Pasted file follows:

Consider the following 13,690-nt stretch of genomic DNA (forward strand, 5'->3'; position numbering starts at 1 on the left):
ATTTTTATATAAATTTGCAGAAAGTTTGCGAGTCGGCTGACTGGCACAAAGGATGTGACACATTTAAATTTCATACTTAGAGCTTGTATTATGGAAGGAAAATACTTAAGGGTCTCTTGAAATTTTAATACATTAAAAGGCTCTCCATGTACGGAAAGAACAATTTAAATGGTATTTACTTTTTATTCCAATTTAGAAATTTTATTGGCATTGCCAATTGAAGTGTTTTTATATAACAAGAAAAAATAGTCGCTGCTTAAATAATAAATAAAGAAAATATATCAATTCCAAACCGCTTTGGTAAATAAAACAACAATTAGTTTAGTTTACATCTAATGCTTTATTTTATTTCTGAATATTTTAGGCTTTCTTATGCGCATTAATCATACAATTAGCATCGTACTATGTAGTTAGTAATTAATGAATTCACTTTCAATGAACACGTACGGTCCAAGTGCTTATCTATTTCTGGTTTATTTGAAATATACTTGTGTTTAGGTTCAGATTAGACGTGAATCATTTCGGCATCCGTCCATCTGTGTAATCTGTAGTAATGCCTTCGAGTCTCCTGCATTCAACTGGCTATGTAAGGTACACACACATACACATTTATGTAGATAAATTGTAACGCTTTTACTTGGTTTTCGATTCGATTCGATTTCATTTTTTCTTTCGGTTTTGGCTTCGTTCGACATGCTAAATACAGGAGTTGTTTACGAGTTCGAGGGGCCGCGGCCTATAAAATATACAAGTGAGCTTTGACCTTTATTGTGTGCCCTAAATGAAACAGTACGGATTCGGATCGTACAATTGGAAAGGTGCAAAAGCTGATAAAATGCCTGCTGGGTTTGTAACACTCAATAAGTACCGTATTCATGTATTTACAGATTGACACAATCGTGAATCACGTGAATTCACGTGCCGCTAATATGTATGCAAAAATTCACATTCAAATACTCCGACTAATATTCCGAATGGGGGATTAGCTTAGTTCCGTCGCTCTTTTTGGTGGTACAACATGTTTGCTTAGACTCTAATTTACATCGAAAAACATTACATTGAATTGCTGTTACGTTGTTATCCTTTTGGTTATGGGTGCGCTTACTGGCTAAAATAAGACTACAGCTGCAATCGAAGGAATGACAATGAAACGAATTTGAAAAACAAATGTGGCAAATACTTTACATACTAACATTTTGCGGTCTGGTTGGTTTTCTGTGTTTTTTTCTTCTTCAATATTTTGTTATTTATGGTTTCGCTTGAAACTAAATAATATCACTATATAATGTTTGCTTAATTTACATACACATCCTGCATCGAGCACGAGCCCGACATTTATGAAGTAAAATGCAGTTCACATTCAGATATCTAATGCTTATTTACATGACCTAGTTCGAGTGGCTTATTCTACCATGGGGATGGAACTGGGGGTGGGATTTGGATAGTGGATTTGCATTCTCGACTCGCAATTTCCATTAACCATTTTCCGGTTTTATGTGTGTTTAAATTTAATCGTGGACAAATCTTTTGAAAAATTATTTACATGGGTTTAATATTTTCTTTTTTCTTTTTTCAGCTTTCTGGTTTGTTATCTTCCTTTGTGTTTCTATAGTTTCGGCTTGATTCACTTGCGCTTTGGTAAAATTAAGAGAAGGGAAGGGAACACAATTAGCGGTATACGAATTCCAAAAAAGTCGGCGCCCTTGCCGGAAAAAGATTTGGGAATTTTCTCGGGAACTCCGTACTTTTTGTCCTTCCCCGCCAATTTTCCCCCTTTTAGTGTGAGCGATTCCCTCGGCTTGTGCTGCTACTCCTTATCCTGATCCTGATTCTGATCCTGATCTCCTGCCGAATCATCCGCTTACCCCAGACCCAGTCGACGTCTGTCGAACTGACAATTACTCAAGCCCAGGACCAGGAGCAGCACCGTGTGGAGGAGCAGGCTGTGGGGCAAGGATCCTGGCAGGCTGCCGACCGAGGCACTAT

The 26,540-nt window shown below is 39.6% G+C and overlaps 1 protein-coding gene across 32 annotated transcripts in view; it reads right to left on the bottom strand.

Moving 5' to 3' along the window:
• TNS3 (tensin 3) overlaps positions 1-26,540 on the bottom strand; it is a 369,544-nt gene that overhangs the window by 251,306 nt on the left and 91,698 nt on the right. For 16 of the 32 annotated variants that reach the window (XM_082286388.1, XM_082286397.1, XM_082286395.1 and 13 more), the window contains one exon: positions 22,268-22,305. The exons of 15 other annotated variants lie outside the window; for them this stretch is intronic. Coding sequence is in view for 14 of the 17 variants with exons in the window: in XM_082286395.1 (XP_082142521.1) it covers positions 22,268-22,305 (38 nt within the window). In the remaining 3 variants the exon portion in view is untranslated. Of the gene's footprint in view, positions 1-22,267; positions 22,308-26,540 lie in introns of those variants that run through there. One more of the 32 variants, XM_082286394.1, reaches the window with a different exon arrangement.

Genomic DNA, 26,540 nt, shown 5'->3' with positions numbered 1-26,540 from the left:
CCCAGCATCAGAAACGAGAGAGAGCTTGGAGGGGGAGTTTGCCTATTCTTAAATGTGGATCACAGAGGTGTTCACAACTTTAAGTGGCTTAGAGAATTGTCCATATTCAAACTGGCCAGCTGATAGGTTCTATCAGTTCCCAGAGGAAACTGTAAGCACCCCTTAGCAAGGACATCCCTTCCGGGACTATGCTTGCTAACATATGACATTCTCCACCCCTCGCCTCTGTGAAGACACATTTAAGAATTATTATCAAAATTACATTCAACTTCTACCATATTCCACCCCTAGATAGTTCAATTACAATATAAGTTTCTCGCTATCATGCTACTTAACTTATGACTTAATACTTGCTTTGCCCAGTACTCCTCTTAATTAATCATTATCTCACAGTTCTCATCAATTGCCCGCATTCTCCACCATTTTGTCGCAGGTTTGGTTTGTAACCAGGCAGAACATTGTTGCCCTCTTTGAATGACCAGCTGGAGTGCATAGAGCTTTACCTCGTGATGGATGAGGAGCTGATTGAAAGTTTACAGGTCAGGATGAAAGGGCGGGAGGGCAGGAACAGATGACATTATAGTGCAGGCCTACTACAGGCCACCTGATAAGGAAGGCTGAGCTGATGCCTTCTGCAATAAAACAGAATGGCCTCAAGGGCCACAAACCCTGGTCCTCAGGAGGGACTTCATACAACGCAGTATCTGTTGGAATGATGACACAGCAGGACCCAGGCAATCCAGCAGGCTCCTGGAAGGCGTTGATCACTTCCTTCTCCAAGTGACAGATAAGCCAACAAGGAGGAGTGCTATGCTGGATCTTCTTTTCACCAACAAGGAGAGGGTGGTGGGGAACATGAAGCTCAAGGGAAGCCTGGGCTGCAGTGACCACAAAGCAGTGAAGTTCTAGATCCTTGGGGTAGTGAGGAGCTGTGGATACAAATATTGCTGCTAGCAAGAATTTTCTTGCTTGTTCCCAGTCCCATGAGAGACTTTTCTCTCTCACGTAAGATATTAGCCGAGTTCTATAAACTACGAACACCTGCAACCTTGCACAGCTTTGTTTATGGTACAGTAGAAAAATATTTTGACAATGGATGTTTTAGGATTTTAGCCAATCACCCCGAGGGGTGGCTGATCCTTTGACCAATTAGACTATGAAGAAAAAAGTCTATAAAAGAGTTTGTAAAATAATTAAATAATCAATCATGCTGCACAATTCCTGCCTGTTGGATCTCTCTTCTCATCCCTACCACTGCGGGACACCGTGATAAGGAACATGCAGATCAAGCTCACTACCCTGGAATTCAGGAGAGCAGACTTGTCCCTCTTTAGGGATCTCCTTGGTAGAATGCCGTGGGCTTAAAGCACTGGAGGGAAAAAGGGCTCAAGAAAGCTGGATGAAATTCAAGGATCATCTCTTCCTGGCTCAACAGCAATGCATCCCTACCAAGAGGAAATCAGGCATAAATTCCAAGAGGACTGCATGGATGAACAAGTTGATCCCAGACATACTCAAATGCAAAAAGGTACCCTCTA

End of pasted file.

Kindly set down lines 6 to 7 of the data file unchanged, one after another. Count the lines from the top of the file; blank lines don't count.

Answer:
Genomic DNA, 26,540 nt, shown 5'->3' with positions numbered 1-26,540 from the left:
CCCAGCATCAGAAACGAGAGAGAGCTTGGAGGGGGAGTTTGCCTATTCTTAAATGTGGATCACAGAGGTGTTCACAACTTTAAGTGGCTTAGAGAATTGTCCATATTCAAACTGGCCAGCTGATAGGTTCTATCAGTTCCCAGAGGAAACTGTAAGCACCCCTTAGCAAGGACATCCCTTCCGGGACTATGCTTGCTAACATATGACATTCTCCACCCCTCGCCTCTGTGAAGACACATTTAAGAATTATTATCAAAATTACATTCAACTTCTACCATATTCCACCCCTAGATAGTTCAATTACAATATAAGTTTCTCGCTATCATGCTACTTAACTTATGACTTAATACTTGCTTTGCCCAGTACTCCTCTTAATTAATCATTATCTCACAGTTCTCATCAATTGCCCGCATTCTCCACCATTTTGTCGCAGGTTTGGTTTGTAACCAGGCAGAACATTGTTGCCCTCTTTGAATGACCAGCTGGAGTGCATAGAGCTTTACCTCGTGATGGATGAGGAGCTGATTGAAAGTTTACAGGTCAGGATGAAAGGGCGGGAGGGCAGGAACAGATGACATTATAGTGCAGGCCTACTACAGGCCACCTGATAAGGAAGGCTGAGCTGATGCCTTCTGCAATAAAACAGAATGGCCTCAAGGGCCACAAACCCTGGTCCTCAGGAGGGACTTCATACAACGCAGTATCTGTTGGAATGATGACACAGCAGGACCCAGGCAATCCAGCAGGCTCCTGGAAGGCGTTGATCACTTCCTTCTCCAAGTGACAGATAAGCCAACAAGGAGGAGTGCTATGCTGGATCTTCTTTTCACCAACAAGGAGAGGGTGGTGGGGAACATGAAGCTCAAGGGAAGCCTGGGCTGCAGTGACCACAAAGCAGTGAAGTTCTAGATCCTTGGGGTAGTGAGGAGCTGTGGATACAAATATTGCTGCTAGCAAGAATTTTCTTGCTTGTTCCCAGTCCCATGAGAGACTTTTCTCTCTCACGTAAGATATTAGCCGAGTTCTATAAACTACGAACACCTGCAACCTTGCACAGCTTTGTTTATGGTACAGTAGAAAAATATTTTGACAATGGATGTTTTAGGATTTTAGCCAATCACCCCGAGGGGTGGCTGATCCTTTGACCAATTAGACTATGAAGAAAAAAGTCTATAAAAGAGTTTGTAAAATAATTAAATAATCAATCATGCTGCACAATTCCTGCCTGTTGGATCTCTCTTCTCATCCCTACCACTGCGGGACACCGTGATAAGGAACATGCAGATCAAGCTCACTACCCTGGAATTCAGGAGAGCAGACTTGTCCCTCTTTAGGGATCTCCTTGGTAGAATGCCGTGGGCTTAAAGCACTGGAGGGAAAAAGGGCTCAAGAAAGCTGGATGAAATTCAAGGATCATCTCTTCCTGGCTCAACAGCAATGCATCCCTACCAAGAGGAAATCAGGCATAAATTCCAAGAGGACTGCATGGATGAACAAGTTGATCCCAGACATACTCAAATGCAAAAAGGTACCCTCTA